SacBee Daily Update

January 27, 2009

January 27, 2009
AM Alert: The budget pie

The budget negotiations continue, with yet another Big Five negotiating session scheduled for today.

Meanwhile, environmentalists will hold a teleconference today to blast legislative Republicans for what they say are closed-door budget demands over environmental rules they wanted eased in order to support tax hikes.

“It is one thing to have an honest debate about taxes and spending,” said Paul Mason of Sierra Club California in a prepared statement. “But to bargain away the lives of Californians and the legacy of the California landscape is a dishonest political game that threatens this administration’s international reputation and the lives of thousands of Californians.”

Is that all?

In non-budget news, Sen. Ellen Corbett will wade into the politics of car buying, announcing new legislation today that she’s calling the “California Car Buyers Protection Act.”

The San Leandro Democrat will unveil the legislation alongside some consumer advocates in a Capitol press conference this morning.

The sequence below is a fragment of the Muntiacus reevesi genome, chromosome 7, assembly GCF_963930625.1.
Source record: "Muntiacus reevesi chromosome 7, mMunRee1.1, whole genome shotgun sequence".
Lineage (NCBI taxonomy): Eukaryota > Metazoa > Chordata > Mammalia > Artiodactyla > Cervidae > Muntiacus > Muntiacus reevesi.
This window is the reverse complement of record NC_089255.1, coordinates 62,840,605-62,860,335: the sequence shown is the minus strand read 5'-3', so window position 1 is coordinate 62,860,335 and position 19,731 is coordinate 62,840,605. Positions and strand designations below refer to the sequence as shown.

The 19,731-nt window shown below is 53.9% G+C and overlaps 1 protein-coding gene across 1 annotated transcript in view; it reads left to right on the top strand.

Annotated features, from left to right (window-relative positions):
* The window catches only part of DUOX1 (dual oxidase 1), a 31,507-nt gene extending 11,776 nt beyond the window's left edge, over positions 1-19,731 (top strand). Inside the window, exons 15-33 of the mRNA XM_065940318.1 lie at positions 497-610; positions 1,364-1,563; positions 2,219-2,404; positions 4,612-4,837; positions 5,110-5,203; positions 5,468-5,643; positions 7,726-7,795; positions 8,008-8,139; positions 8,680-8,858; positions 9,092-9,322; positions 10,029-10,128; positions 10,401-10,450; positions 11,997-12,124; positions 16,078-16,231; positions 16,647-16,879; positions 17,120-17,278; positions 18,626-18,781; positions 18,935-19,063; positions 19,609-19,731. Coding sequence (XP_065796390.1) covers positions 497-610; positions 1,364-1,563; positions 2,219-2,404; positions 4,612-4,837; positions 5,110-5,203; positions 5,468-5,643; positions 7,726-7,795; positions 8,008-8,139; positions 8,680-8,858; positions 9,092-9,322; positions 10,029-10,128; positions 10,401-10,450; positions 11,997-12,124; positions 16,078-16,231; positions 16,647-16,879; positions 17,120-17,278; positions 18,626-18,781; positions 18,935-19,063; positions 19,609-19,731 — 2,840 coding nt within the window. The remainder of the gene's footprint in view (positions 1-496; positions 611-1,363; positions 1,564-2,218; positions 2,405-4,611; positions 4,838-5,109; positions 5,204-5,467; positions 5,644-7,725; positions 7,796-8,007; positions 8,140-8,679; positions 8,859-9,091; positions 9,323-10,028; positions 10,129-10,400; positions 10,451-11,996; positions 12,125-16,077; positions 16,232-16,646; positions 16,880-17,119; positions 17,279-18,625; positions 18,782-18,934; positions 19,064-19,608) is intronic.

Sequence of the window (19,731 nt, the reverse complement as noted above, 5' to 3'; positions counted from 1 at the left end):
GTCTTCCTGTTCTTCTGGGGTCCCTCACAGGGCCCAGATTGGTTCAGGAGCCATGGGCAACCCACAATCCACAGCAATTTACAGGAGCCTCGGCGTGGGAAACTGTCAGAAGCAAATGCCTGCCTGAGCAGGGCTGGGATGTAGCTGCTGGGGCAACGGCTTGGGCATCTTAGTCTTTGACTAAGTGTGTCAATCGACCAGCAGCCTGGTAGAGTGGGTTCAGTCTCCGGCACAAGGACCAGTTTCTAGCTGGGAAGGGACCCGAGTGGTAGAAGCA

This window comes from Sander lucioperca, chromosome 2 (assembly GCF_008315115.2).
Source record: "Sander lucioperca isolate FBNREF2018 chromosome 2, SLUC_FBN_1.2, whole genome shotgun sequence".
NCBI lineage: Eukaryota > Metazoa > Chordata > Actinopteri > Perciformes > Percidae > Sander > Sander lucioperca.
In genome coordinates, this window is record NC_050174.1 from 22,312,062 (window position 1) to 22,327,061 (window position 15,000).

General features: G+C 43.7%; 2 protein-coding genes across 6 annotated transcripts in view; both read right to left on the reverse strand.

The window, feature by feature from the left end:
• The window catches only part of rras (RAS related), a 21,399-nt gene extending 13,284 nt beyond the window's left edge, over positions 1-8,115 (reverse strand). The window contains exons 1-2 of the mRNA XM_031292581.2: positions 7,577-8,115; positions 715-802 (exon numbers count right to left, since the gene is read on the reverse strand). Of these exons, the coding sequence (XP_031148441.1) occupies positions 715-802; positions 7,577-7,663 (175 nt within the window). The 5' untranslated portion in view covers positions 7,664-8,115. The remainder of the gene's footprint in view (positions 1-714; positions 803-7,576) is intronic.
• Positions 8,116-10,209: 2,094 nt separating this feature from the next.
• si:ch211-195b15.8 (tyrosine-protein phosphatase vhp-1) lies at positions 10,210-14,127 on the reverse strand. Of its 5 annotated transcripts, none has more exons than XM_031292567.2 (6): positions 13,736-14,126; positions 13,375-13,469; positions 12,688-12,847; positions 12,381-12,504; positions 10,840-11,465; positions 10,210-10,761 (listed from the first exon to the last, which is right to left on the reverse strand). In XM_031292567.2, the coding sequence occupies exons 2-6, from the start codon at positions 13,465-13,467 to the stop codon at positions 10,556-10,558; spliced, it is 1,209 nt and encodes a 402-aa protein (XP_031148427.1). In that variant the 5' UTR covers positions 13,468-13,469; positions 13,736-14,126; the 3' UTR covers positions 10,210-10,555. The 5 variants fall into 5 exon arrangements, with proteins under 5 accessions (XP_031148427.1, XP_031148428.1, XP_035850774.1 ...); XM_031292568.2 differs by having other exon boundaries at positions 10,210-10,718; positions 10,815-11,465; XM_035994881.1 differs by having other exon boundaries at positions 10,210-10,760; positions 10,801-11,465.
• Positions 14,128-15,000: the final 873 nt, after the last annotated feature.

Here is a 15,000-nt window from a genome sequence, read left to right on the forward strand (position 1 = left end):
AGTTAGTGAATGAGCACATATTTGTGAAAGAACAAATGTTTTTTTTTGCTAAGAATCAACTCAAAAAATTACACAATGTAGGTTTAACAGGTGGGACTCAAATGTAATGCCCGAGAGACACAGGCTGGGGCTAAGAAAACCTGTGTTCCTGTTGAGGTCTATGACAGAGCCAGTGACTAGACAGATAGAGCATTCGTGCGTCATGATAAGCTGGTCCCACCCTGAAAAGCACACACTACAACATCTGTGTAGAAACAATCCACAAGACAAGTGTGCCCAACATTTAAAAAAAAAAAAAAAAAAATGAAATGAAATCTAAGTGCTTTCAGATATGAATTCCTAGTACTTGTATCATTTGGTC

State Superintendent of Public Instruction Jack O’Connell will brief the media on what the impact of the federal stimulus package making its way through Congress could be on California’s public schools.

O’Connell, the state’s top education official, estimates the federal package could contain as much as $10 billion in funds for public schools in the state over the next two years.

The Legislative Analyst’s Office will release a new report today with recommendations for the realignment of the criminal justice system.

Mental health advocates will hold a conference call today to defend their piece of the budget pie, created backed in 2004 when voters approved Proposition 63.

That measure installed an extra 1 percent income tax on taxpayers earning more than $1 million a year to fund mental health programs, a funding stream legislative Republicans and Gov. Arnold Schwarzenegger have proposed redirecting during the current budget crisis.

Of course, it’s a bit of a sticky situation considering Senate President Pro Tem Darrell Steinberg spearheaded the passage of the measure in the first place.

Anyway, it’s interesting to note that the funds collected through Proposition 63 are projected to drop precipitouslystarting this year.

The measure raised a little more than $1.3 billion in 2005-06 and 2006-07, and the money collected jumped to $1.5 billion in 2007-08, according to the Department of Finance.

But the tax is now expected to net $981 million in 2008-09 and only $887 in 2009-10, according to Finance projections.

When tax revenues from rich folks drop by roughly 40 percent, it’s yet another sign of the struggling economy.

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